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By Tania Clarke   |  
January 19th, 2016

Uber for business gets safer

Reading Time: 3 minutes

In an era of global technology advances, Uber has been at the forefront of innovating the people moving industry, by connecting people with reliable rides through the use of mobile technology.

Since its launch in 2009, the Uber network continues to expand globally. However, the company’s success is not without controversy.

Uber has been the subject of several legal actions around the world. Aside from unfair competition, Uber’s safety is also being questioned by taxi companies who allege that its setup of allowing unlicensed drivers to drive Uber vehicles are unsafe and illegal. Concerns have also been raised over breach of user privacy.

Taxi companies also have the most to lose from Uber’s presence in the market, so it is no surprise they are raising issues. The taxi industry has been slow to adopt technology and still doesn’t provide a way to contact the driver to find out why they haven’t arrived, nor does it provide real time ride tracking.

taxi, safety, uber

In February 2013 Uber released a corporate program allowing employees to travel on Uber and the employees company picks up the tab.

Uber is now tightening up the security around its corporate travel offering, by no longer showing the phone number of the passenger or driver if a text message or call is made between the two.

The Phone Number Anonymisation feature changes the rider and driver connection process and protects the privacy of both rider and driver by hiding their phone numbers during the communication process.

Before a rider gets in the car, they see information about their driver including a name, photo, licence plate number, make of the car and overall rating.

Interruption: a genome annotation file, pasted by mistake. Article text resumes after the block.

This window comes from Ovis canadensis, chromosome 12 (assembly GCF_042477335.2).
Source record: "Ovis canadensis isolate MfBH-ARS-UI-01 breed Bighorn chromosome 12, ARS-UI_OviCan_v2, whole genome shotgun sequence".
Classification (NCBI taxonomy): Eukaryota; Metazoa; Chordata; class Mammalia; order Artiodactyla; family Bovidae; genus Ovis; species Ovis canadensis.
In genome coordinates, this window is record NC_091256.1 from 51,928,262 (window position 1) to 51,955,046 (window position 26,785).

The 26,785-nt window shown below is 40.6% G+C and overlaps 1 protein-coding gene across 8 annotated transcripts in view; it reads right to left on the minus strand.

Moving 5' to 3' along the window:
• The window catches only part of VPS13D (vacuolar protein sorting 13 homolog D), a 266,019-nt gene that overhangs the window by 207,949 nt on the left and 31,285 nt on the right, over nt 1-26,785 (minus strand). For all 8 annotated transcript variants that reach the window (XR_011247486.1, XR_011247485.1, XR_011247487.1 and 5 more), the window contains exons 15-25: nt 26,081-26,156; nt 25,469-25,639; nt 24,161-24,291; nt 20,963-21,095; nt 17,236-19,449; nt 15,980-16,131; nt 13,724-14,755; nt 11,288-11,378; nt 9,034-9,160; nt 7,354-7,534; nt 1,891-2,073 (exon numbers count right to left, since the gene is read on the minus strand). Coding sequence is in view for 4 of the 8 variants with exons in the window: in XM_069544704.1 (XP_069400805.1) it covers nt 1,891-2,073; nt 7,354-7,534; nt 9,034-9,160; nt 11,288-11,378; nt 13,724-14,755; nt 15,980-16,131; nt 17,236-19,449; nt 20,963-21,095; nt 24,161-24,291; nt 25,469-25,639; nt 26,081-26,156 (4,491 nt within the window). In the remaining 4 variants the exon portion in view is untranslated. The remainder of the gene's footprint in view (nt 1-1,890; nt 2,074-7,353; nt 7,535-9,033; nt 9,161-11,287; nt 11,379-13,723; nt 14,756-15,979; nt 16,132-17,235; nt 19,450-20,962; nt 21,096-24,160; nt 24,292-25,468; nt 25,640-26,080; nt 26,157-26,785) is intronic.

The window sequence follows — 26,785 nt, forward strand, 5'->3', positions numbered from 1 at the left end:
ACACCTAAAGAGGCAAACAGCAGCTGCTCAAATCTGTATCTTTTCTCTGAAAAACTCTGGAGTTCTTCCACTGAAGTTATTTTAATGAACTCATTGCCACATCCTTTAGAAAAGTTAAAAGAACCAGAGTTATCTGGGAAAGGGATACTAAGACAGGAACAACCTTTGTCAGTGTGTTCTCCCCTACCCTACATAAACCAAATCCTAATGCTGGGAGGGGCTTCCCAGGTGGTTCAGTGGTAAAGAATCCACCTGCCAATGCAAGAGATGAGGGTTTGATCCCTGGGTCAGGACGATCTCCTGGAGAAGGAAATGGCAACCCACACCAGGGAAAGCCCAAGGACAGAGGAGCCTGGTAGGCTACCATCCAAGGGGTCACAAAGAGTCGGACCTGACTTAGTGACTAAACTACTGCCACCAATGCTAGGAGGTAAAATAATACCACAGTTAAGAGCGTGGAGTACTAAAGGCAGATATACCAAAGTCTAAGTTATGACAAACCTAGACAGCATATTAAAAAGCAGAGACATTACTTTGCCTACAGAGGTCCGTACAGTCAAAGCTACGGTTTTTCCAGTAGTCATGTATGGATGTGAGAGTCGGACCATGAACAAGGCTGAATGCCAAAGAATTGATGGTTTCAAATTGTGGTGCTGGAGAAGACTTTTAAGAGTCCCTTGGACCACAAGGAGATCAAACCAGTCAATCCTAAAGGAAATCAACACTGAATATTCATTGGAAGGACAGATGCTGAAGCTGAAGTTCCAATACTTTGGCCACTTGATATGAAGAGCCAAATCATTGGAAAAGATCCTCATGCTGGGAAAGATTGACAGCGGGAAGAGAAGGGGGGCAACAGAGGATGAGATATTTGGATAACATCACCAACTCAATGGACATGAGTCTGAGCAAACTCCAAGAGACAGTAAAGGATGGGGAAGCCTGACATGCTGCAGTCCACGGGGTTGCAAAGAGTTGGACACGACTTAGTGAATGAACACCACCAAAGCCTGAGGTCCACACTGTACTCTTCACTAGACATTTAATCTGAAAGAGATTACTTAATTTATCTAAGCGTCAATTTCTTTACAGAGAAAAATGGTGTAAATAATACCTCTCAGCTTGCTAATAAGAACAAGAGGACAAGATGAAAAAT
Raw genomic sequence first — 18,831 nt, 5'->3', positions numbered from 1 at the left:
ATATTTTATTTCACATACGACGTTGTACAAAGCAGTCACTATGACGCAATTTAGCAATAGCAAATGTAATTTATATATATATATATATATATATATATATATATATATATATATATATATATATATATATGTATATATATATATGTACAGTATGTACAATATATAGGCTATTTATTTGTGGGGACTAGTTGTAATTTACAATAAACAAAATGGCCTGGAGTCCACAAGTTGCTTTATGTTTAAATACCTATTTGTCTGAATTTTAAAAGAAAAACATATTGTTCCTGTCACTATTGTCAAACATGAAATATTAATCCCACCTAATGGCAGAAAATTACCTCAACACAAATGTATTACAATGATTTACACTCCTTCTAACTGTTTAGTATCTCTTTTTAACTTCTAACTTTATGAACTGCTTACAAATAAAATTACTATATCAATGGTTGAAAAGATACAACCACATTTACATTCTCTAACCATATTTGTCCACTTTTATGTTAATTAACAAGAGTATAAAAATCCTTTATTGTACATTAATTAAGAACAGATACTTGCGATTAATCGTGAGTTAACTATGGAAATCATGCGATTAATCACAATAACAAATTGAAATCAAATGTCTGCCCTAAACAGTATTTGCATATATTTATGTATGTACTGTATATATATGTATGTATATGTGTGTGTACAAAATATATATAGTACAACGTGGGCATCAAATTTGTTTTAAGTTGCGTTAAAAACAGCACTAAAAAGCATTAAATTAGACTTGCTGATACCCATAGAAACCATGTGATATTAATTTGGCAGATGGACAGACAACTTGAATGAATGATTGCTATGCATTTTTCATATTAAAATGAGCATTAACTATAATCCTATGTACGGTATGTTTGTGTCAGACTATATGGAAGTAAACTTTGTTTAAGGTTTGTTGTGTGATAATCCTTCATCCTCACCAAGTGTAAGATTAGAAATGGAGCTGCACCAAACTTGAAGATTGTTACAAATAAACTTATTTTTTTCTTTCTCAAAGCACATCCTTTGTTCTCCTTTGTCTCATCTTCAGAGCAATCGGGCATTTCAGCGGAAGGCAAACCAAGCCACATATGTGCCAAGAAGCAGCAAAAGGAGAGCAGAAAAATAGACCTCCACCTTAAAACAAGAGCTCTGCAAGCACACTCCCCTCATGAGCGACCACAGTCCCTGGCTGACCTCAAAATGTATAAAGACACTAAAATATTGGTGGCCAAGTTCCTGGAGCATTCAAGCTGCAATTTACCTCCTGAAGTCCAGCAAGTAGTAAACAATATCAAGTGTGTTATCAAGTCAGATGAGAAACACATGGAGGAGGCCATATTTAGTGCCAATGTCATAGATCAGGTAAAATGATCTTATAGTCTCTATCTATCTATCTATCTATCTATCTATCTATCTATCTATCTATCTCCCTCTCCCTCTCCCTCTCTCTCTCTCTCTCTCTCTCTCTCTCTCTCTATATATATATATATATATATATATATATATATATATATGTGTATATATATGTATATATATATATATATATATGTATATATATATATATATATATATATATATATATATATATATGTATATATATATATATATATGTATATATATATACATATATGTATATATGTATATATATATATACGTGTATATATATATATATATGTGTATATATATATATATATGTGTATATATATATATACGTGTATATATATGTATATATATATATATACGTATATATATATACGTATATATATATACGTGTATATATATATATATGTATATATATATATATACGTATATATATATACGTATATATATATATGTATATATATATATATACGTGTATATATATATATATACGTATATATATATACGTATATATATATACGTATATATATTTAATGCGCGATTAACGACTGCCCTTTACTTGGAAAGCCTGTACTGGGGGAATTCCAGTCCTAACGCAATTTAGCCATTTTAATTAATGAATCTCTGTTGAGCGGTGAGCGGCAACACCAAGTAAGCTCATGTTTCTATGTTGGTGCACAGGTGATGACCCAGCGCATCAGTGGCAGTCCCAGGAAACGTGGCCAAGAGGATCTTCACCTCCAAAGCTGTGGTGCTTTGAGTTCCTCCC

uber-adds-safety-features-following-alleged-rape-case

Early this year, StartupSmart reported an incident in which a Melbourne woman was allegedly harassed by an UberX driver who got hold of her phone number.

Uber states that “Every trip is GPS tracked, which incentivizes good behaviour by everyone in the car and means that both riders and drivers have a clear record of their trip. And of course, there is a 2-way feedback system within the app that helps maintain a safe, respectful environment for the Uber community.”

The 2-way feedback system, as simple as it is, is possibly the most powerful safety feature of the entire system. Both passengers and drivers are on their best behaviour, or face the curse of a low rating. A low overall rating can see a passenger or driver removed from the system.

Continuing to improve the service from a workplace safety perspective, Uber has put in place another safety feature – SafetyNet. This feature allows employees to share trip details with their employer and colleagues including details about the vehicle they’re in, route and estimated time of arrival as well as their driver’s first name.

With this feature, passengers can pre-select up to five contacts to receive information about their trip. With just two taps of a button, riders are able to share trip details in real time with all of those contacts.

“With SafetyNet, riders no longer need an SMS plan on their phone to send their status to friends and family. Uber sends the link directly from our server, which means every rider – regardless of their phone plan – can rely on this feature,” Uber explained in a statement,” – Uber.

Uber is not only cashless, but requires no payment to the driver, which is a subtle but important benefit. Apart from less time being spent waiting for eftpos machines to come to life, vehicles only have to stop momentarily in order for the passenger to exit, reducing the risk of incidents while parked on busy streets.

The company also launched a Safety Advisory Board composed of safety experts who will provide important recommendations and counsel as Uber continues to innovate ways to reduce risk and improve the safety of passengers, drivers and the community.

Uber is now available in 68 countries and expansion plans are ongoing.

 

Important Notice
The information contained in this article is general in nature and you should consider whether the information is appropriate to your specific needs. Legal and other matters referred to in this article are based on our interpretation of laws existing at the time and should not be relied on in place of professional advice. We are not responsible for the content of any site owned by a third party that may be linked to this article. SafetyCulture disclaims all liability (except for any liability which by law cannot be excluded) for any error, inaccuracy, or omission from the information contained in this article, any site linked to this article, and any loss or damage suffered by any person directly or indirectly through relying on this information.

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